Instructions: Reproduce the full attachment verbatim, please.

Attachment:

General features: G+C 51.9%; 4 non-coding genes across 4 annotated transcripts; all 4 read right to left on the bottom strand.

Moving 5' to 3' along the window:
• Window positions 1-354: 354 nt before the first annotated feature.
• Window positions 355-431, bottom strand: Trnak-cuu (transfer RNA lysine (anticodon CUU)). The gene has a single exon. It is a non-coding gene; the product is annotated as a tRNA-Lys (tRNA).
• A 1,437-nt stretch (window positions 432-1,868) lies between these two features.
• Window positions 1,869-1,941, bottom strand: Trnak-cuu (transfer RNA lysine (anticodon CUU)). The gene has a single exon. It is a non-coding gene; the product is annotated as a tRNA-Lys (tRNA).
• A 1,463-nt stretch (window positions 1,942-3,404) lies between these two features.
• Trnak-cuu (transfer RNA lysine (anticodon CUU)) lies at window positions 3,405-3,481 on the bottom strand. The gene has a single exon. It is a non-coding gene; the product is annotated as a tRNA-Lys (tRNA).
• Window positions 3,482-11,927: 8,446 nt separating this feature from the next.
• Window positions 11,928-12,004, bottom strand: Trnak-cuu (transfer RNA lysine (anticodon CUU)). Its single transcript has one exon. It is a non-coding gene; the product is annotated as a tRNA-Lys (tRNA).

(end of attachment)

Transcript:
General features: G+C 51.9%; 4 non-coding genes across 4 annotated transcripts; all 4 read right to left on the bottom strand.

Moving 5' to 3' along the window:
• Window positions 1-354: 354 nt before the first annotated feature.
• Window positions 355-431, bottom strand: Trnak-cuu (transfer RNA lysine (anticodon CUU)). The gene has a single exon. It is a non-coding gene; the product is annotated as a tRNA-Lys (tRNA).
• A 1,437-nt stretch (window positions 432-1,868) lies between these two features.
• Window positions 1,869-1,941, bottom strand: Trnak-cuu (transfer RNA lysine (anticodon CUU)). The gene has a single exon. It is a non-coding gene; the product is annotated as a tRNA-Lys (tRNA).
• A 1,463-nt stretch (window positions 1,942-3,404) lies between these two features.
• Trnak-cuu (transfer RNA lysine (anticodon CUU)) lies at window positions 3,405-3,481 on the bottom strand. The gene has a single exon. It is a non-coding gene; the product is annotated as a tRNA-Lys (tRNA).
• Window positions 3,482-11,927: 8,446 nt separating this feature from the next.
• Window positions 11,928-12,004, bottom strand: Trnak-cuu (transfer RNA lysine (anticodon CUU)). Its single transcript has one exon. It is a non-coding gene; the product is annotated as a tRNA-Lys (tRNA).